A state Senate subcommittee hear testimony Wednesday on media violence’s impact on public safety – an issue the panel’s chair says has arisen from recent months’ gun-violence debates.

The informational hearing of the Senate Public Safety Subcommittee on Gangs, Guns and Drugs is scheduled for 10:30 a.m. Wednesday, July 10, in Room 113 of the State Capitol.

State Sen. Loni Hancock, D-Berkeley, who chairs the Public Safety Committee as well as this subcommittee, said the hearing’s goal “is to provide legislators with the latest research on media violence and to present information regarding possible policy solutions from a constitutional perspective.”

“In our consideration of gun safety regulations during the last few months, questions were often raised about the relationship of mental health to gun violence, as well as repeated exposure to media violence on young people and marginalized individuals,” Hancock added.

Among those scheduled to take part are Laramie Taylor, a UC-Davis associate professor of communications who’ll testify on “Media Violence and Public Health;” Derek Burrill, a UC-Riverside associate professor of media and cultural studies who’ll testify on “Video Game Culture;” Dr. Andrew Giammona, medical director and director of the Division of Mental Health and Child Development at Children’s Hospital & Research Center Oakland, who’ll testify on “Media Violence Impact on Child Development;” Ashutosh Bhagwat, a UC-Davis law professor who’ll testify on “Media Violence, Constitutional Law and the First Amendment;” and Colby Zintl, vice president of Common Sense Media.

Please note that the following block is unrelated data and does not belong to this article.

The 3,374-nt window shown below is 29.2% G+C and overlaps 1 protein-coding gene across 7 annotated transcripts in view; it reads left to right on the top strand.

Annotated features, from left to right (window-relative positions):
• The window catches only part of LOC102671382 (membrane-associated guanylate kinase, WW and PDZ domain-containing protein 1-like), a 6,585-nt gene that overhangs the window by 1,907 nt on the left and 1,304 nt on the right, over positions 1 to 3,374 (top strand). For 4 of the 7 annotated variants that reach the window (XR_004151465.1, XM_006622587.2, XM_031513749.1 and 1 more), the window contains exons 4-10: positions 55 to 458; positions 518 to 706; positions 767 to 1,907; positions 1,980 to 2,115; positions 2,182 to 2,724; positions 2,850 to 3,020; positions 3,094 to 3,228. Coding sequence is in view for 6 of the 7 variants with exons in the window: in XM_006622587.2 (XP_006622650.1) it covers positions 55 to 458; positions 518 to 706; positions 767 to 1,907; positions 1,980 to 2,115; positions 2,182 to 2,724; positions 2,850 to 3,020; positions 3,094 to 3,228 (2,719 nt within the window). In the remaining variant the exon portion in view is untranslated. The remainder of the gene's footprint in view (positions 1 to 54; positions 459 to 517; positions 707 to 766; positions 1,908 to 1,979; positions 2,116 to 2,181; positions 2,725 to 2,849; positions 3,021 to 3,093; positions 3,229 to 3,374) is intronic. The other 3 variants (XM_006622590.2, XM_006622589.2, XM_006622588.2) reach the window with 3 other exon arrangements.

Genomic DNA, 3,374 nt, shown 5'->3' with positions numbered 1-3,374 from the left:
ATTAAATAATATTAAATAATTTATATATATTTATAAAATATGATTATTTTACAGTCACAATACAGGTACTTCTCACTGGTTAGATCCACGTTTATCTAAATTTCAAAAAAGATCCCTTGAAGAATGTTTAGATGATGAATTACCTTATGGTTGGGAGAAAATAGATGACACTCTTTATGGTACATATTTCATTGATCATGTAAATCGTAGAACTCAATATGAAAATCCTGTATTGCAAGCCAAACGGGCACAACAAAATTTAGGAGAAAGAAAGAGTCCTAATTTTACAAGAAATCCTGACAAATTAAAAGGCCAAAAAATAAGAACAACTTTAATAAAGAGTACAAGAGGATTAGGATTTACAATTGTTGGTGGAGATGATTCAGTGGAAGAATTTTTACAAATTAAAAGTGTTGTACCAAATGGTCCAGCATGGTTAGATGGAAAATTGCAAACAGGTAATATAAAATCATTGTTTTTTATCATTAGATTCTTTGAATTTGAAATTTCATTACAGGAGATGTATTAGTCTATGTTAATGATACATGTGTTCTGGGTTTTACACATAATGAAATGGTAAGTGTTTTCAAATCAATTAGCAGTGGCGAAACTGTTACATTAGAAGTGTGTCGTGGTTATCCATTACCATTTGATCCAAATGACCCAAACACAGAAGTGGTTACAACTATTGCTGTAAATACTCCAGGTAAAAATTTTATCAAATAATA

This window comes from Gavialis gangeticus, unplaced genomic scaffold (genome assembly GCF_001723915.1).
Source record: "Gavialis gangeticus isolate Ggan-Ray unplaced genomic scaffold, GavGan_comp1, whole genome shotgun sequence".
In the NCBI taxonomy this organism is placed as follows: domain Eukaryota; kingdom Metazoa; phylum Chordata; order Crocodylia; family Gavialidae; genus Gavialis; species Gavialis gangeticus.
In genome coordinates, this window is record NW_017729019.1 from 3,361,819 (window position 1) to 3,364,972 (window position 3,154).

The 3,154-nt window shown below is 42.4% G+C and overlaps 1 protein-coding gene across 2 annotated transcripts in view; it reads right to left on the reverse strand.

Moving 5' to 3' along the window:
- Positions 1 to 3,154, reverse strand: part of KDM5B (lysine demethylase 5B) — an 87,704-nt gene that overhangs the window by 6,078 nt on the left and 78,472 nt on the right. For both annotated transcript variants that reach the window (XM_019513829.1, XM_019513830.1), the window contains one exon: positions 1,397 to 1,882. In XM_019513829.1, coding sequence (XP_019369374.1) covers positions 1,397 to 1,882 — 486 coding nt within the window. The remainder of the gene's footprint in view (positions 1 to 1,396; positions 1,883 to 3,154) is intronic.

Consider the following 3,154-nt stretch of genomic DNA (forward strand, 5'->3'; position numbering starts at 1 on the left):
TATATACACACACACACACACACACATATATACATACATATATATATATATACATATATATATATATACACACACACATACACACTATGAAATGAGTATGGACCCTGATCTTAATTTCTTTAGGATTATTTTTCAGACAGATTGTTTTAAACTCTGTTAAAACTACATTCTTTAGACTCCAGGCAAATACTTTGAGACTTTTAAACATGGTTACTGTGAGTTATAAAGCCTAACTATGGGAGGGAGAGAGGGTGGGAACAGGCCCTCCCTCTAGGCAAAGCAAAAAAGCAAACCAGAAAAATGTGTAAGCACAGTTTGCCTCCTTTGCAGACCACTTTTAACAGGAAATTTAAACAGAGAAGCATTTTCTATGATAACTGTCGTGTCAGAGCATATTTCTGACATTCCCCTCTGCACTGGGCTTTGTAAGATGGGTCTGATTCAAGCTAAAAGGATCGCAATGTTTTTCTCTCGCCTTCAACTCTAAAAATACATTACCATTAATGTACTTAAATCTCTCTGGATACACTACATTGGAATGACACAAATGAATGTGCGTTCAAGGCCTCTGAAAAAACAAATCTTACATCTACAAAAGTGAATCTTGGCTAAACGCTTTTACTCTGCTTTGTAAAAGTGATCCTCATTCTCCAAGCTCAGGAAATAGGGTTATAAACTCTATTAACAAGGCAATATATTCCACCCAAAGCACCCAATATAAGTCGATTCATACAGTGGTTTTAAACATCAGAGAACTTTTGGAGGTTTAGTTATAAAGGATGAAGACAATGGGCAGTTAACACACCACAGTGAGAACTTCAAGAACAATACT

The hearing comes even as a slew of gun-control measures continue to wend through the Democrat-dominated Legislature toward Gov. Jerry Brown’s desk. Some were approved last week by the Assembly Public Safety Committee, including SB 53, to require background checks for ammunition purchases, and SB 293, which could eventually require that all handguns sold in California be “smart guns” that can be used only by their authorized owners.

Perhaps the very most controversial bill – SB 374, which would ban all semi-automatic rifles with detachable magazines and retroactively require ownership records for all guns – has been passed by the state Senate but has not yet been heard by any Assembly committees.


Tom Steyer’s next big push: ‘Too Small to Fail’

Yesterday’s editions carried my story about what the future might hold for billionaire hedge fund mogul Tom Steyer, fresh off his win with Proposition 39 and about to turn his full attention to public policy.

Today we’re starting to see what Steyer’s next big push will be.